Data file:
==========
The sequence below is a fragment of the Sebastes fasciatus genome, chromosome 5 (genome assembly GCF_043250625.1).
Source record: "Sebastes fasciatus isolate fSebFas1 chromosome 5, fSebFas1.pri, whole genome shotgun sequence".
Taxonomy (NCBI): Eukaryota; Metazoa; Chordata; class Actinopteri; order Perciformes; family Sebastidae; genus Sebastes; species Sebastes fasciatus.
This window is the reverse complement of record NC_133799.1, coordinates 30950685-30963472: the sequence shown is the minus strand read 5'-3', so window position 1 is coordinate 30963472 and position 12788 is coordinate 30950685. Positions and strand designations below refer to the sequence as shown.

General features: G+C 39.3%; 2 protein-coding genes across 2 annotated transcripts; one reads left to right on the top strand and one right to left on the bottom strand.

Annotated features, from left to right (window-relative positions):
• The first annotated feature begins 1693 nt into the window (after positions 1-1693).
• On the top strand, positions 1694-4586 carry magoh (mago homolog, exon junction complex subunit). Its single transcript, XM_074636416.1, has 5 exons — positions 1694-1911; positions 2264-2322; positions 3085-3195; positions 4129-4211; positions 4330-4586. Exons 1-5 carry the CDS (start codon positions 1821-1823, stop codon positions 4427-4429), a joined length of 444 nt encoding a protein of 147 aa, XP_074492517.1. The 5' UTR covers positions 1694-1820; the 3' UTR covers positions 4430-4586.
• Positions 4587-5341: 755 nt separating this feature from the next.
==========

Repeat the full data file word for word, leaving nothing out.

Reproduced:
The sequence below is a fragment of the Sebastes fasciatus genome, chromosome 5 (genome assembly GCF_043250625.1).
Source record: "Sebastes fasciatus isolate fSebFas1 chromosome 5, fSebFas1.pri, whole genome shotgun sequence".
Taxonomy (NCBI): Eukaryota; Metazoa; Chordata; class Actinopteri; order Perciformes; family Sebastidae; genus Sebastes; species Sebastes fasciatus.
This window is the reverse complement of record NC_133799.1, coordinates 30950685-30963472: the sequence shown is the minus strand read 5'-3', so window position 1 is coordinate 30963472 and position 12788 is coordinate 30950685. Positions and strand designations below refer to the sequence as shown.

General features: G+C 39.3%; 2 protein-coding genes across 2 annotated transcripts; one reads left to right on the top strand and one right to left on the bottom strand.

Annotated features, from left to right (window-relative positions):
• The first annotated feature begins 1693 nt into the window (after positions 1-1693).
• On the top strand, positions 1694-4586 carry magoh (mago homolog, exon junction complex subunit). Its single transcript, XM_074636416.1, has 5 exons — positions 1694-1911; positions 2264-2322; positions 3085-3195; positions 4129-4211; positions 4330-4586. Exons 1-5 carry the CDS (start codon positions 1821-1823, stop codon positions 4427-4429), a joined length of 444 nt encoding a protein of 147 aa, XP_074492517.1. The 5' UTR covers positions 1694-1820; the 3' UTR covers positions 4430-4586.
• Positions 4587-5341: 755 nt separating this feature from the next.